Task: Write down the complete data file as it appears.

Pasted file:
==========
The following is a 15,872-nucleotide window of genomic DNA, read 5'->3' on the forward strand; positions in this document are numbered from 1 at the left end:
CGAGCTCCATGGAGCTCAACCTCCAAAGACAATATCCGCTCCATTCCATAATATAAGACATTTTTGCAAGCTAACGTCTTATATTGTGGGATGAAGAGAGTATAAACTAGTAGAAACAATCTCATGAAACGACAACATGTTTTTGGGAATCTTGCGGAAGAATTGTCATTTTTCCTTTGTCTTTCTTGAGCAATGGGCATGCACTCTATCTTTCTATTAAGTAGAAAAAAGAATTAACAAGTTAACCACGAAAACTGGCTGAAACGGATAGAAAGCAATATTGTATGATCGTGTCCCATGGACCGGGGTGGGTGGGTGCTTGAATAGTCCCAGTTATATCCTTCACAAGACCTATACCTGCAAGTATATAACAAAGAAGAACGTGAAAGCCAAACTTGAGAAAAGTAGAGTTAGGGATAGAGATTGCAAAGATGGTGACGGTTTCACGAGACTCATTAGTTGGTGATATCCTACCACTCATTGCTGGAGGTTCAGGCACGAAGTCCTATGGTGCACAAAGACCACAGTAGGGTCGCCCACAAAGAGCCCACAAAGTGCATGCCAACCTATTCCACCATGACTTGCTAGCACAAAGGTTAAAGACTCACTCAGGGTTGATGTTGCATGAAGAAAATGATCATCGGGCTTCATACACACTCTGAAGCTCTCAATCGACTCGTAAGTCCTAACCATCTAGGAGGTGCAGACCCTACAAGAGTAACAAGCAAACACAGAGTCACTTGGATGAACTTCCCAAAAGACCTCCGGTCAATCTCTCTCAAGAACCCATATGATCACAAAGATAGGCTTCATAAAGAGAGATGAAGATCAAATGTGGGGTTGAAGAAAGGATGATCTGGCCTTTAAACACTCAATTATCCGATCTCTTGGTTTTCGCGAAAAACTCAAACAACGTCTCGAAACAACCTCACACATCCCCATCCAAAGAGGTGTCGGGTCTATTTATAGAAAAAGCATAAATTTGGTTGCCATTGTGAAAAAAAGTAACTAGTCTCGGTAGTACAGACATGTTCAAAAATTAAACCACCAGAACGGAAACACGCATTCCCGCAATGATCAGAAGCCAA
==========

The following is a 15,872-nucleotide window of genomic DNA, read 5'->3' on the forward strand; positions in this document are numbered from 1 at the left end:
CGAGCTCCATGGAGCTCAACCTCCAAAGACAATATCCGCTCCATTCCATAATATAAGACATTTTTGCAAGCTAACGTCTTATATTGTGGGATGAAGAGAGTATAAACTAGTAGAAACAATCTCATGAAACGACAACATGTTTTTGGGAATCTTGCGGAAGAATTGTCATTTTTCCTTTGTCTTTCTTGAGCAATGGGCATGCACTCTATCTTTCTATTAAGTAGAAAAAAGAATTAACAAGTTAACCACGAAAACTGGCTGAAACGGATAGAAAGCAATATTGTATGATCGTGTCCCATGGACCGGGGTGGGTGGGTGCTTGAATAGTCCCAGTTATATCCTTCACAAGACCTATACCTGCAAGTATATAACAAAGAAGAACGTGAAAGCCAAACTTGAGAAAAGTAGAGTTAGGGATAGAGATTGCAAAGATGGTGACGGTTTCACGAGACTCATTAGTTGGTGATATCCTACCACTCATTGCTGGAGGTTCAGGCACGAAGTCCTATGGTGCACAAAGACCACAGTAGGGTCGCCCACAAAGAGCCCACAAAGTGCATGCCAACCTATTCCACCATGACTTGCTAGCACAAAGGTTAAAGACTCACTCAGGGTTGATGTTGCATGAAGAAAATGATCATCGGGCTTCATACACACTCTGAAGCTCTCAATCGACTCGTAAGTCCTAACCATCTAGGAGGTGCAGACCCTACAAGAGTAACAAGCAAACACAGAGTCACTTGGATGAACTTCCCAAAAGACCTCCGGTCAATCTCTCTCAAGAACCCATATGATCACAAAGATAGGCTTCATAAAGAGAGATGAAGATCAAATGTGGGGTTGAAGAAAGGATGATCTGGCCTTTAAACACTCAATTATCCGATCTCTTGGTTTTCGCGAAAAACTCAAACAACGTCTCGAAACAACCTCACACATCCCCATCCAAAGAGGTGTCGGGTCTATTTATAGAAAAAGCATAAATTTGGTTGCCATTGTGAAAAAAAGTAACTAGTCTCGGTAGTACAGACATGTTCAAAAATTAAACCACCAGAACGGAAACACGCATTCCCGCAATGATCAGAAGCCAA